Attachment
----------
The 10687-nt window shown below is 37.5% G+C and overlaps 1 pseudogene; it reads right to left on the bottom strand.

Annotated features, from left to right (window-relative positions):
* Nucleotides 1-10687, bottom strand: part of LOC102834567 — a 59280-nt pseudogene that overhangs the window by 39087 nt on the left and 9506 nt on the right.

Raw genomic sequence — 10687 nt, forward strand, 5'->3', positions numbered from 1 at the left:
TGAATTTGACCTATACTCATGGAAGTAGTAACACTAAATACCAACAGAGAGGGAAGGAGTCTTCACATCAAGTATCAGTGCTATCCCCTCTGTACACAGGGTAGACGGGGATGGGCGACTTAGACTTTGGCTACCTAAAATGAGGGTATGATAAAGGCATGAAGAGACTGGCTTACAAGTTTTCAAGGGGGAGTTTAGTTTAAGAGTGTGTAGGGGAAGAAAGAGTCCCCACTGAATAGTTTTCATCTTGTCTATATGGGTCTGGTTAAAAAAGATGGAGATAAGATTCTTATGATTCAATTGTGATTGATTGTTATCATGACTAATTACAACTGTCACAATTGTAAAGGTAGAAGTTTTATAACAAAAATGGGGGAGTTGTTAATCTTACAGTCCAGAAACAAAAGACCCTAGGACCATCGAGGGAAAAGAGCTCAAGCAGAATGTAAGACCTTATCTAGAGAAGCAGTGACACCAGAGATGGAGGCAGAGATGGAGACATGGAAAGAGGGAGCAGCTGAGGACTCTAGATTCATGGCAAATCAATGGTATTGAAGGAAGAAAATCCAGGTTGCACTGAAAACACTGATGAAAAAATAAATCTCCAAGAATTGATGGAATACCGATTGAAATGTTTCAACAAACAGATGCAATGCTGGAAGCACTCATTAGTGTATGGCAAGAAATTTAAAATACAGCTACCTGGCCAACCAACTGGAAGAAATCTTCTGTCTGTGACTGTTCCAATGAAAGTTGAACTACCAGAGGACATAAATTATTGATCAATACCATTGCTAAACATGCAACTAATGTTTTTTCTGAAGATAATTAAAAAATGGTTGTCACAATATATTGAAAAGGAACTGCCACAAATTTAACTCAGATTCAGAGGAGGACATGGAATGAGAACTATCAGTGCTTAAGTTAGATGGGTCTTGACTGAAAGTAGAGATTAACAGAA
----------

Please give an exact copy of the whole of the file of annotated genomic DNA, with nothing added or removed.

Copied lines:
The 10687-nt window shown below is 37.5% G+C and overlaps 1 pseudogene; it reads right to left on the bottom strand.

Annotated features, from left to right (window-relative positions):
* Nucleotides 1-10687, bottom strand: part of LOC102834567 — a 59280-nt pseudogene that overhangs the window by 39087 nt on the left and 9506 nt on the right.

Raw genomic sequence — 10687 nt, forward strand, 5'->3', positions numbered from 1 at the left:
TGAATTTGACCTATACTCATGGAAGTAGTAACACTAAATACCAACAGAGAGGGAAGGAGTCTTCACATCAAGTATCAGTGCTATCCCCTCTGTACACAGGGTAGACGGGGATGGGCGACTTAGACTTTGGCTACCTAAAATGAGGGTATGATAAAGGCATGAAGAGACTGGCTTACAAGTTTTCAAGGGGGAGTTTAGTTTAAGAGTGTGTAGGGGAAGAAAGAGTCCCCACTGAATAGTTTTCATCTTGTCTATATGGGTCTGGTTAAAAAAGATGGAGATAAGATTCTTATGATTCAATTGTGATTGATTGTTATCATGACTAATTACAACTGTCACAATTGTAAAGGTAGAAGTTTTATAACAAAAATGGGGGAGTTGTTAATCTTACAGTCCAGAAACAAAAGACCCTAGGACCATCGAGGGAAAAGAGCTCAAGCAGAATGTAAGACCTTATCTAGAGAAGCAGTGACACCAGAGATGGAGGCAGAGATGGAGACATGGAAAGAGGGAGCAGCTGAGGACTCTAGATTCATGGCAAATCAATGGTATTGAAGGAAGAAAATCCAGGTTGCACTGAAAACACTGATGAAAAAATAAATCTCCAAGAATTGATGGAATACCGATTGAAATGTTTCAACAAACAGATGCAATGCTGGAAGCACTCATTAGTGTATGGCAAGAAATTTAAAATACAGCTACCTGGCCAACCAACTGGAAGAAATCTTCTGTCTGTGACTGTTCCAATGAAAGTTGAACTACCAGAGGACATAAATTATTGATCAATACCATTGCTAAACATGCAACTAATGTTTTTTCTGAAGATAATTAAAAAATGGTTGTCACAATATATTGAAAAGGAACTGCCACAAATTTAACTCAGATTCAGAGGAGGACATGGAATGAGAACTATCAGTGCTTAAGTTAGATGGGTCTTGACTGAAAGTAGAGATTAACAGAA